The only way that I’m going to get answers to those questions is through my own personal experience of getting out there and trying to date.  Each guy will respond uniquely and differently than every other guy, so there’s no sense trying to come up with a one-size-fits-all approach.  Some will want to know on the first date; should things progress so far, others may wish that I told them before taking things to physical intimacy (“Oops!  Surprise!”); and others will be thankful that I won’t be ejaculating all over their brand new 600-thread count Egyptian cotton sheets.

It’s time to break down the remainder of that psychological barrier and get out there and see what happens. I’m sure that there will be ups and downs with rejections happening more often than not, but that’s okay.  It’s time to move forward with that second chance I’ve been given.

Life After Radical Prostatectomy: 48 Months Later

So it’s been four years since my radical prostatectomy.  How am I doing?

Continue reading “Life After Radical Prostatectomy: 48 Months Later”

Life After Radical Prostatectomy: 42 Months Later

So it’s been three and a half years since my radical prostatectomy.  How am I doing?

Continue reading “Life After Radical Prostatectomy: 42 Months Later”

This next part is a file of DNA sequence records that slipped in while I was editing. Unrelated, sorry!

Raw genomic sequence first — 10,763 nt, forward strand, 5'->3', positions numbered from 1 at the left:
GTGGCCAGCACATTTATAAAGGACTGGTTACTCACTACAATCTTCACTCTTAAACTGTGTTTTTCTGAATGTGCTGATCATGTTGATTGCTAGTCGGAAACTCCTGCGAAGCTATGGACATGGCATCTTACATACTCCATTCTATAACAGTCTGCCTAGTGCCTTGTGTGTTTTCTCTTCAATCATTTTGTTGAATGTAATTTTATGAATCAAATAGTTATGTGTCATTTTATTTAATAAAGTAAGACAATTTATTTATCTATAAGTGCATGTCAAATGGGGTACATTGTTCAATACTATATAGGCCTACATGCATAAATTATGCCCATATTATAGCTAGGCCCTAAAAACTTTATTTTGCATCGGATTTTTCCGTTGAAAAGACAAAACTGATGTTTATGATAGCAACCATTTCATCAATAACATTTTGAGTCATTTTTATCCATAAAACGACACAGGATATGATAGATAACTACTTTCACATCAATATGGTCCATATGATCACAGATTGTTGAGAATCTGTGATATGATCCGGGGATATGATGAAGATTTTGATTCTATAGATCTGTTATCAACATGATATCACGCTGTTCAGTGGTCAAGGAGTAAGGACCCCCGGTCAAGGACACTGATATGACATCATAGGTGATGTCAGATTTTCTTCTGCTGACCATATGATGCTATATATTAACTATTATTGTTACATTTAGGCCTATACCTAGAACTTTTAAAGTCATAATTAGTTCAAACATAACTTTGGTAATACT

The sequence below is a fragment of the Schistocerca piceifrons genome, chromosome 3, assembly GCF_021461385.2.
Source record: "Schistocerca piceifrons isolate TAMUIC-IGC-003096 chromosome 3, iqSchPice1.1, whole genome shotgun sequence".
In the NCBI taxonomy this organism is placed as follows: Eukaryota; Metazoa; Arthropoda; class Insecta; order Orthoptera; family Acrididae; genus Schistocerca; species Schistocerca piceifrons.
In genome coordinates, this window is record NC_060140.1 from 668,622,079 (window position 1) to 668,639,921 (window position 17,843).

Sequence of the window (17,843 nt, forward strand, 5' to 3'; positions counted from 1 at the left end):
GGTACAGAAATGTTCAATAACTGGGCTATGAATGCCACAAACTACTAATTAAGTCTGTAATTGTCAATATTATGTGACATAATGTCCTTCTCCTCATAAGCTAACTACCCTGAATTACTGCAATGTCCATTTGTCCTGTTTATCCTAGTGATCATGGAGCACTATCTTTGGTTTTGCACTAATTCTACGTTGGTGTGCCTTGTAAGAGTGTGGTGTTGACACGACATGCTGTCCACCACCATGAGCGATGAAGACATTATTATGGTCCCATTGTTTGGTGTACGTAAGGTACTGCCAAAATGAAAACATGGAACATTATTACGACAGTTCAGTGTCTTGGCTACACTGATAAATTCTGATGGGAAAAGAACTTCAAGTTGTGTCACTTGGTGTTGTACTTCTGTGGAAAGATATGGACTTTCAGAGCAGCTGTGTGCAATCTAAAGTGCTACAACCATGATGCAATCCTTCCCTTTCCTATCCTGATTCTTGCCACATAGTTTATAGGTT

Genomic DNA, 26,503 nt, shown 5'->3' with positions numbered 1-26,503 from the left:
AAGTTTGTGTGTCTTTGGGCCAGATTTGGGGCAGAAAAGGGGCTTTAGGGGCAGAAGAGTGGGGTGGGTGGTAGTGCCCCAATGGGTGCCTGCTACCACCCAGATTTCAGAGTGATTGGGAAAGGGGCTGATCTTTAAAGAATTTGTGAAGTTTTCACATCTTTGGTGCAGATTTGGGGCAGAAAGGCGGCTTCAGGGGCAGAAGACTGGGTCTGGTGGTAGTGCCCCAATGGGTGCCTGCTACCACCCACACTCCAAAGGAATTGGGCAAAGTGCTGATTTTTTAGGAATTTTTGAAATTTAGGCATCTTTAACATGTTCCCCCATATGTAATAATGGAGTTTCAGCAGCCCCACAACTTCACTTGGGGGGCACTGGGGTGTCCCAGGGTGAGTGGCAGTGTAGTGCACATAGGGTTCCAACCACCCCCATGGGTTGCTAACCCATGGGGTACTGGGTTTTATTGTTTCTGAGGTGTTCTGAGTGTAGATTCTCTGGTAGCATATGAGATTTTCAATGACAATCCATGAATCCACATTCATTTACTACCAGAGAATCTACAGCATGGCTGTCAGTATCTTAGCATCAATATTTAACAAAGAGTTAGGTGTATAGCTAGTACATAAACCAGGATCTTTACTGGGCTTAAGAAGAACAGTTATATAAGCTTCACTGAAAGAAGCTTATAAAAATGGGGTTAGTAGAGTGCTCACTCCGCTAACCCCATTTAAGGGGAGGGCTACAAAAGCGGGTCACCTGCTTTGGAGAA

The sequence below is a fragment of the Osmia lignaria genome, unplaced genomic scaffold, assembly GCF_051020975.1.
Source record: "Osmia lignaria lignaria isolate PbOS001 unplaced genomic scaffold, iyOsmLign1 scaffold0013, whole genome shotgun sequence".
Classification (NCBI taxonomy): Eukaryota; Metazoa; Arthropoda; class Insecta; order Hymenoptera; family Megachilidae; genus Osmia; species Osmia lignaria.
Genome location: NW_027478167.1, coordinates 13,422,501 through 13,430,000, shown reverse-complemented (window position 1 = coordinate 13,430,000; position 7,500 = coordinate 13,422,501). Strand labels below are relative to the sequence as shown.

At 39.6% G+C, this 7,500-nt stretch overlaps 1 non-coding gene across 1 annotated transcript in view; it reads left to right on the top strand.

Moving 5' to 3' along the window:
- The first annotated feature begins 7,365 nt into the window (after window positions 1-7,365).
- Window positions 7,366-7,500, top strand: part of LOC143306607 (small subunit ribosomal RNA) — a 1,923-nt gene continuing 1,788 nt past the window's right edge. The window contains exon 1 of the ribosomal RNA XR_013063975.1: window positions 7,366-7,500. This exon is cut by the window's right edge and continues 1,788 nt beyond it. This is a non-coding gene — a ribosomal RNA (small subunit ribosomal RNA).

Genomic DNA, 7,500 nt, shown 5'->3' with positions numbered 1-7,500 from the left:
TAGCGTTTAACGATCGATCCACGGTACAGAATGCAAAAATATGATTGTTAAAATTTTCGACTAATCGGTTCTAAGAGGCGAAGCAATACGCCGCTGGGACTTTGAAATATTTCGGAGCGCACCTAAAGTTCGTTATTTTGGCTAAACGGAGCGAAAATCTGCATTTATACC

Life After Radical Prostatectomy: 36 Months Later

So it’s been three years since my radical prostatectomy.  How am I doing? 

Continue reading “Life After Radical Prostatectomy: 36 Months Later”

Life After Radical Prostatectomy: 30 Months Later

So July 4th marks 30 months since my radical prostatectomy (and 30 months of independence from cancer!).

Where am I at in this journey?  Well…

Continue reading “Life After Radical Prostatectomy: 30 Months Later”

Life After Radical Prostatectomy: 24 Months Later

So it’s been two years since my radical prostatectomy, and I think that things have plateaued for me.

There really hasn’t been any significant change in my status since writing my 18-month update.

Continue reading “Life After Radical Prostatectomy: 24 Months Later”

Life After Radical Prostatectomy: 18 Months Later

So it’s been almost 18 months since having that pernicious prostate plucked from my pelvis.  For those who have read the entire blog (thanks!), you’ve been following my status all along.  For those new to the blog, here’s kind of where I’m at in key areas.

Continue reading “Life After Radical Prostatectomy: 18 Months Later”

Life After Radical Prostatectomy: 6 Months Later

Okay, today marks six months since having my radical prostatectomy on 4 January 2011, and I thought that I would provide a general overview of what life has been like in those six months.

Elements of this page will be very graphic in nature (talking about incontinence and sexual function), so if you’re not a fellow prostate cancer patient, you may just want to hit Google’s “I feel lucky” button.

The Early Days

I was off work from 3 January to 14 February, and might have been able to return sooner had it not been for the little episode with the infected lymph fluid that sent me back into the hospital for five days in late January.